The Rancho Santiago Community College District faces allegations of securities fraud by failing to disclose necessary repairs to one of its buildings before Measure Q funds were allocated to fix it in 2012.
The Orange Education Center offered services to about 1,000 students, but is now closed for renovations to meet earthquake regulations.
This may sound repetitive, but it seems like the district has serious communication problems.
The same issue arose last semester after a deal with two technical schools in Saudi Arabia drew legal action from faculty and angry letters from human rights groups.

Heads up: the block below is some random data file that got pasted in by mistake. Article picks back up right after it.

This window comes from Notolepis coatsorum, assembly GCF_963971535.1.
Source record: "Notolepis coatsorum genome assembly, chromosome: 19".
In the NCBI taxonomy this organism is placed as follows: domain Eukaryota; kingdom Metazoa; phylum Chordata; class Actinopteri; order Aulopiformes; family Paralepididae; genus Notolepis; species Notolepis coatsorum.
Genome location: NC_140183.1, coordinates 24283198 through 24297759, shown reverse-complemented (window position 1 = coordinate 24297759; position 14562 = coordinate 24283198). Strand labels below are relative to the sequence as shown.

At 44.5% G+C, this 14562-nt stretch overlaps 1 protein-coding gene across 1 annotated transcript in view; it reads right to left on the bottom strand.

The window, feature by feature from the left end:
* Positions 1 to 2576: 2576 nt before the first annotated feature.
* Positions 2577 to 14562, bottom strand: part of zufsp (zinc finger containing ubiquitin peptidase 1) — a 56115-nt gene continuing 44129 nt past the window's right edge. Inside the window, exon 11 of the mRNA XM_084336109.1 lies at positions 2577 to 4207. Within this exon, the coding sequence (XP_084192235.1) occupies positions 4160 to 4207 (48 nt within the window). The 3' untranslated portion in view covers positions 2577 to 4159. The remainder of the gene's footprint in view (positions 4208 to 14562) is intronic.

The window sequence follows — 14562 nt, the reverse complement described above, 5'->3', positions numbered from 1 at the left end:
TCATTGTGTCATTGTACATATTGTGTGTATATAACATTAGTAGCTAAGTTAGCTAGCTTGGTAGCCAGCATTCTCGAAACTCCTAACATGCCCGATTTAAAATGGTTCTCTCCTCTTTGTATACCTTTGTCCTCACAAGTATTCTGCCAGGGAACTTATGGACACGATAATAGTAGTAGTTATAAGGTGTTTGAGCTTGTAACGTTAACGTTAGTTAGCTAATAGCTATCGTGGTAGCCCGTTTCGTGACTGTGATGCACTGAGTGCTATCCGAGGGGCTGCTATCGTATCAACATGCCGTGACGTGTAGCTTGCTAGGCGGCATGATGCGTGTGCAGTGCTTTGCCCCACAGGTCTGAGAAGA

District trustees were accused of violating California’s open meetings law, and had to reapprove motions voted on years before.
Leaders at the district have consistently failed to tell the truth. This is becoming a trend.
The biggest issue with the Orange Education Center, which is going to cost about the same price to fix as it did to build, is that people’s lives were at risk. Unlike an administrative violation, which can be fixed through a re-vote, a faulty building could lead to injury or death.
District officials need to let students and faculty know what they are doing, since they are supposed to be representing their interests.